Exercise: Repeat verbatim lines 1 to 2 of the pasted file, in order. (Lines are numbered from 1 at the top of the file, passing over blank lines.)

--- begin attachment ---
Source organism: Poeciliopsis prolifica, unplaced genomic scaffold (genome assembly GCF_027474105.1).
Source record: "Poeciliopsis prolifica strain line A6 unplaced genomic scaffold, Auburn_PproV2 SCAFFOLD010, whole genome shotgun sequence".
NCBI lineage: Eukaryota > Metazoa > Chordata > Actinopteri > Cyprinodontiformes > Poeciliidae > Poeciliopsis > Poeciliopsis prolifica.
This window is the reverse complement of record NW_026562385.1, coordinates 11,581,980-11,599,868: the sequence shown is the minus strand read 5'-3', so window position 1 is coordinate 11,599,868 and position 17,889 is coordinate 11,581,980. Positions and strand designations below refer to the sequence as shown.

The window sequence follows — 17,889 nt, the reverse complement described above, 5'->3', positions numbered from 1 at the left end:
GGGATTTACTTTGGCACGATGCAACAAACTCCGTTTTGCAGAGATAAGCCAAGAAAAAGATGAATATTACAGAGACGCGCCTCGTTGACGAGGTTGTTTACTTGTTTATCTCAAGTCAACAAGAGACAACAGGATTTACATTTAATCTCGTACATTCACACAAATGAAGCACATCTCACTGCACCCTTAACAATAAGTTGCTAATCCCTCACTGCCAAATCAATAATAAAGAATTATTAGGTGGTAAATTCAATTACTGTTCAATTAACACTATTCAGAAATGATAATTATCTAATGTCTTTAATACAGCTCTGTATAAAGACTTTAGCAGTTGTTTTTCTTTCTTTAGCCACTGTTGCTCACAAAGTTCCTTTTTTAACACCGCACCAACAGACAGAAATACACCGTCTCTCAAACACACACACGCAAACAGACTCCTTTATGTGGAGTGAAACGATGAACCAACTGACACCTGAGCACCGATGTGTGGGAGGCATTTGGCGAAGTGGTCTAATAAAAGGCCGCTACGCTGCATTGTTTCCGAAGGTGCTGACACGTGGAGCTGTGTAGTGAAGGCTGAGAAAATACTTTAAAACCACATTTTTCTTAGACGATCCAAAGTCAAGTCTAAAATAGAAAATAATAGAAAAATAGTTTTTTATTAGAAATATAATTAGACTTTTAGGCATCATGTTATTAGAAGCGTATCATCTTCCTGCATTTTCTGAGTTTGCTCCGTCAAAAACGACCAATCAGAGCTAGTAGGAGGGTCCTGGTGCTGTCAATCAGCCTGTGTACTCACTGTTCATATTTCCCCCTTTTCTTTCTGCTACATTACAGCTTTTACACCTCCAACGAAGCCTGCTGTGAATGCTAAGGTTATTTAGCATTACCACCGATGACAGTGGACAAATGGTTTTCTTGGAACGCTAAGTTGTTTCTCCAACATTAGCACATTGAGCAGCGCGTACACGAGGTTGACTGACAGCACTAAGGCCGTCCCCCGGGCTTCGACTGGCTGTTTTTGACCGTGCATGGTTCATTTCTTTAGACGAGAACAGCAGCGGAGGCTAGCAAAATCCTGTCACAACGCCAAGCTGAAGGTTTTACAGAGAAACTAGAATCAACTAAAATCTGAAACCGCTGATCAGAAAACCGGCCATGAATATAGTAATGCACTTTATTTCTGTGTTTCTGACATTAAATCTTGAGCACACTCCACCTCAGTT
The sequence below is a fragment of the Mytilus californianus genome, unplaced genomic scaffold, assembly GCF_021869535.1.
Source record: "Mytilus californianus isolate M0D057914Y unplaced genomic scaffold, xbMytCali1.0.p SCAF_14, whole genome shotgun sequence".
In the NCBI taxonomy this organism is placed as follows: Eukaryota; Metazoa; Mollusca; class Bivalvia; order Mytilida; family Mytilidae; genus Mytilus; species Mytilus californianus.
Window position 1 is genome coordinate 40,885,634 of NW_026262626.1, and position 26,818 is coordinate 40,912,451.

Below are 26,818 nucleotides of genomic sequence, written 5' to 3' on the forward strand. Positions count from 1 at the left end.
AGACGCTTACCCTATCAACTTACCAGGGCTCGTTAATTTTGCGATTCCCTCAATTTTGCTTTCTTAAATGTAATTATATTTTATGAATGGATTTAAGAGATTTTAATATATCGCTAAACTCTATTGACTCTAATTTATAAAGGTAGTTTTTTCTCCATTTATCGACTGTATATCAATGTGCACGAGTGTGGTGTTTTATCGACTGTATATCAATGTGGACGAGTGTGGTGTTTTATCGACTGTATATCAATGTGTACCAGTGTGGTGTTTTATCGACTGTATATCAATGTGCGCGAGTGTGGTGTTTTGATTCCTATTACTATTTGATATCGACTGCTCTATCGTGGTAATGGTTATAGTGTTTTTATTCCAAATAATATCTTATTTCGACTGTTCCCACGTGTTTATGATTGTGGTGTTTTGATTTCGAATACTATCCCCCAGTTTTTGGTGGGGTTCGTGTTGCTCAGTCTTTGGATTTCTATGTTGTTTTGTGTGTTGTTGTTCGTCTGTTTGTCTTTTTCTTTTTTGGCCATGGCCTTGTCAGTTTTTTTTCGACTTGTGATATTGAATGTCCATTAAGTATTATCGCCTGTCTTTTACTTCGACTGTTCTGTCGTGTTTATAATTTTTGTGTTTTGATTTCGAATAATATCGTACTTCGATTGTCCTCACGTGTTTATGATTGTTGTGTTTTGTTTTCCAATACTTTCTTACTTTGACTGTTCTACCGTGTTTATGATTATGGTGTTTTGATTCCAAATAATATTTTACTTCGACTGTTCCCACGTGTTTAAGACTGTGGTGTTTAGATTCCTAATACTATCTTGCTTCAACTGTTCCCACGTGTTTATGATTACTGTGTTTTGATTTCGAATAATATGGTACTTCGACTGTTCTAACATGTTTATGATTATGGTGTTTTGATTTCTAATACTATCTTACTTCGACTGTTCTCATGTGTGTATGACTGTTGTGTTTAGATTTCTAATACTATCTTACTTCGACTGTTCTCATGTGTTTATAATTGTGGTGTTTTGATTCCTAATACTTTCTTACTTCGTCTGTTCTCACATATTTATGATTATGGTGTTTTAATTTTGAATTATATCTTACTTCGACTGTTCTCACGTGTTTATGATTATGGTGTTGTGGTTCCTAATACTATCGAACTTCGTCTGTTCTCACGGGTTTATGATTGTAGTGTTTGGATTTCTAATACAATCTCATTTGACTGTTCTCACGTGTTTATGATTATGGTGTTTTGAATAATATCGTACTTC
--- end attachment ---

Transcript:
Source organism: Poeciliopsis prolifica, unplaced genomic scaffold (genome assembly GCF_027474105.1).
Source record: "Poeciliopsis prolifica strain line A6 unplaced genomic scaffold, Auburn_PproV2 SCAFFOLD010, whole genome shotgun sequence".